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The Stimulus Myth

Stimulus in the model of Barack Obama and the liberals does anything but stimulate.  His stimulus is actually just political pay-back, pork, and wealth redistribution.

Any attempt by the liberals/democrats to inflict another “stimulus” on us with money we don’t have in the first place MUST BE STOPPED.


January 8, 2010 | By Amanda Reinecker

The Stimulus Myth

Despite the startling job figures released this week, there are signs that the nation’s economy is finally starting to improve; the end of the recession may be in sight. But why is the economy improving, and is this improvement sustainable?

Many on the left are hailing the President’s $787 billion “stimulus” package as the key behind the budding economic turnaround. These same folks support the President’s proposal for a third stimulus spending package to give the economy a final boost into recovery. But they are missing one critical point: as Heritage Foundation economist Brian Riedl explains, “government spending does not stimulate economic growth.”

In a new analysis, Riedl debunks liberal myths about stimulus spending, details the long history of failed stimulus packages and provides sound alternatives that offer real economic revitalization.

The Myth: Government can spend its way into prosperity

Stimulus advocates make what is, on the surface, a plausible argument. They often attribute recessions to a decline in production, which in turn results from a decrease in individual spending. Increased government spending, they argue, can make up for this shortfall in individual spending and prop up production levels.

But stimulus spending doesn’t actually increase productivity. Instead, Riedl argues, it “often reduces long-term productivity by transferring resources from the more productive private sector to the less productive government.”

Those who support government stimulus packages fail to ask one very important question: What money is the government actually spending? Riedl points out that “every dollar Congress injects into the economy must first be taxed or borrowed out of the economy.” It is not new money. It is money that is redistributed out of the private sector via taxes and into projects favored by politicians and bureaucrats.

Stimulus spending, in short, is like “removing water from one end of a swimming pool and pouring it in the other end.” In the end, Riedl explains, “it will not raise the overall water level.”  (And when the government is in charge of moving water from one end of the pool to the other, they spill 75% of the water while moving it (government fraud, waste, abuse, and general inefficiency), thus bringing down the level of the “pool.”)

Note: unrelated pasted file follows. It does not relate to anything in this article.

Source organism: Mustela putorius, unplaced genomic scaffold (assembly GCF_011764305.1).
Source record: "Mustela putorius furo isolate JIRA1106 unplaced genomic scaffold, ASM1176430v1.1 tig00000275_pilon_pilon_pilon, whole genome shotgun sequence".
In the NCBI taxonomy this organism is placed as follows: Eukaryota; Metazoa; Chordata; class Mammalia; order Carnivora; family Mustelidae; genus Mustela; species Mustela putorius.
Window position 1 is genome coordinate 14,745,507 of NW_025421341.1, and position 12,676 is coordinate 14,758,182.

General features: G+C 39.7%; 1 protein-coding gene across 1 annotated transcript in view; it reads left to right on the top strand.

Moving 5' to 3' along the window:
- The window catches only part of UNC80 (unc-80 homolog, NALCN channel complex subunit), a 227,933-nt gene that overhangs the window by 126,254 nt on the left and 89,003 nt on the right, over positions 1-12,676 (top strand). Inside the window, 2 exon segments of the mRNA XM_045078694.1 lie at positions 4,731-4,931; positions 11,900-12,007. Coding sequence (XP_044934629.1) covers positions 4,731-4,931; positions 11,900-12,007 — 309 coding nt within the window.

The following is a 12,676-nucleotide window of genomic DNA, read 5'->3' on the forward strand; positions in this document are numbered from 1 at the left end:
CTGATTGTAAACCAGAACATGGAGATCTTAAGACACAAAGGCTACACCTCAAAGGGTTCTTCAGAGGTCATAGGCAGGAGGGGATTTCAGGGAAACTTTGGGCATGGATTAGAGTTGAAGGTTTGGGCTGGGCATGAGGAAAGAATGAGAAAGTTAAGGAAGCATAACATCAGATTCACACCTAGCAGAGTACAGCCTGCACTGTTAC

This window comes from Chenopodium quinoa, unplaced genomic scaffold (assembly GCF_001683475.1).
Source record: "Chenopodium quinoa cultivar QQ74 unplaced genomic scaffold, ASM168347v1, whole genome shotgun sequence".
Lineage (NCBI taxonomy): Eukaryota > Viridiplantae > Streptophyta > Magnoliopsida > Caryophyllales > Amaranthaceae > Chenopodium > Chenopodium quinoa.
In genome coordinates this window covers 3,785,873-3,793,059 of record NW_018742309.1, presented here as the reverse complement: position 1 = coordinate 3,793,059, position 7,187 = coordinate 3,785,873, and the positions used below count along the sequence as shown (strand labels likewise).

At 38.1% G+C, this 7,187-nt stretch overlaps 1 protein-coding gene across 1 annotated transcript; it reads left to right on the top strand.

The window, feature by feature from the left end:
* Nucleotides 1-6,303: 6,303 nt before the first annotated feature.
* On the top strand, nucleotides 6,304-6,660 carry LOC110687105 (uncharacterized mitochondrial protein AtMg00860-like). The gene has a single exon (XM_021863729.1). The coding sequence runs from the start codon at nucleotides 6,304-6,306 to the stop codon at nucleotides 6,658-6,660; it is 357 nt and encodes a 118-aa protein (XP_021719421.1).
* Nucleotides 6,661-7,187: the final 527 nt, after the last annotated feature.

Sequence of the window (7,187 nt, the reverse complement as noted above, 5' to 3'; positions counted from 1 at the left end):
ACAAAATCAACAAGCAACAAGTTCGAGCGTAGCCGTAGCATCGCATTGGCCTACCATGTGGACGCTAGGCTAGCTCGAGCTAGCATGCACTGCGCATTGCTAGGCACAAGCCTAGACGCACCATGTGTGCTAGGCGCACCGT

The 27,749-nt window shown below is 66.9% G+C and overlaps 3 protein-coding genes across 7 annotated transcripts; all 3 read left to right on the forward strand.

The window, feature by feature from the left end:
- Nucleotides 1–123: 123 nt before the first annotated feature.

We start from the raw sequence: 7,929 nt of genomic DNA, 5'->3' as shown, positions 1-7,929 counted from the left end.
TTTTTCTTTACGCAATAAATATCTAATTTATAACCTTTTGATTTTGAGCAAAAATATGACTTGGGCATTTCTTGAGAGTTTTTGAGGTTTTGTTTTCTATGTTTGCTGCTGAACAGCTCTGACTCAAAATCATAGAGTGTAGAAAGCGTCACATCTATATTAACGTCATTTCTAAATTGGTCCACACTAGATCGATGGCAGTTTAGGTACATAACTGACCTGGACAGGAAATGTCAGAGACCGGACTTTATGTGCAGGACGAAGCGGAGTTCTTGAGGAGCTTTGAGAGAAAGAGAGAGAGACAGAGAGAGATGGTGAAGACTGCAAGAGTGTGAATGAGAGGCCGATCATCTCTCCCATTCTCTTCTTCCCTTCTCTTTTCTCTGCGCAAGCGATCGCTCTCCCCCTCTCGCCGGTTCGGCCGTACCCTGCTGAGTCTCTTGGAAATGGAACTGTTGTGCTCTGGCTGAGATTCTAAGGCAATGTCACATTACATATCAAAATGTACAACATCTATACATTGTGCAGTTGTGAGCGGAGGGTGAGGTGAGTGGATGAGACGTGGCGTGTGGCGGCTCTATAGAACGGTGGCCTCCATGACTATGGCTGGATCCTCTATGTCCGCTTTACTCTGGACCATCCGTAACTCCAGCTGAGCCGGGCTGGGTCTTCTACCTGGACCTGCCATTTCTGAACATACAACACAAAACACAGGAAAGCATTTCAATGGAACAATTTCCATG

A consistent history of failure

“The idea that increased deficit spending can cure recessions has been tested repeatedly, and it has failed repeatedly,” Riedl says. Here are just a few of the failed stimulus packages of the past.

(Notice the language in the following examples.  A tax “rebate” is merely giving you back a portion of what was yours to begin with.  A tax RATE reduction allows you to keep what is yours and spend it as you see fit.  Rebates, also known as hand-outs or welfare to those who don’t pay taxes, don’t stimulate or fix an ailing economy.)

  • 1930s. New Deal lawmakers doubled federal spending—yet unemployment remained above 20 percent until World War II.
  • 1990. Japan responded to a recession by passing 10 stimulus spending bills over eight years (building the largest national debt in the industrialized world)—yet its economy remained stagnant.
  • 2001. President Bush tried to boost the economy out of a recession by “injecting” tax rebates into the economy, with little effect. In the end, it was the 2003 tax rate cuts that allowed the economy to recover.
  • 2008. President Bush tried to head off the current recession with another round of tax rebates. The recession continued to worsen.
  • 2009. The most recent $787 billion stimulus bill was intended to keep the unemployment rate from exceeding eight percent. In November, it topped 10 percent. In short, “the stimulus bill failed by its own standards.”

The Solution: It’s not a stimulus but it’s sure to stimulate our economy

As December’s job figures indicate, the recession is not over yet. But economic recovery is inevitable, with or without a stimulus package. Our economy contains built-in, self-correcting mechanisms that enable it to adjust naturally to market changes. However, our elected leaders should understand that government intervention can disrupt this process and stall recovery.

Legislators should consider policies, such as permanent tax rate cuts, to encourage more business investment and economic growth.  (Start with corporate taxes and capital gains taxes.  We have the 2nd highest in the world, and that is largely why businesses are fleeing our shores and sending jobs overseas.  It is too expensive to operate here.) “The only way to increase economic growth,” argues Riedl, “is by increasing productivity and the labor supply.” Increasing the production of goods and services, not redistributing taxpayer money, is the key to economic recovery(To TRULY grow the economy, we have to PRODUCE, not just CONSUME.  We have to reduce taxes and make a business climate that attracts businesses instead of chasing them overseas.)

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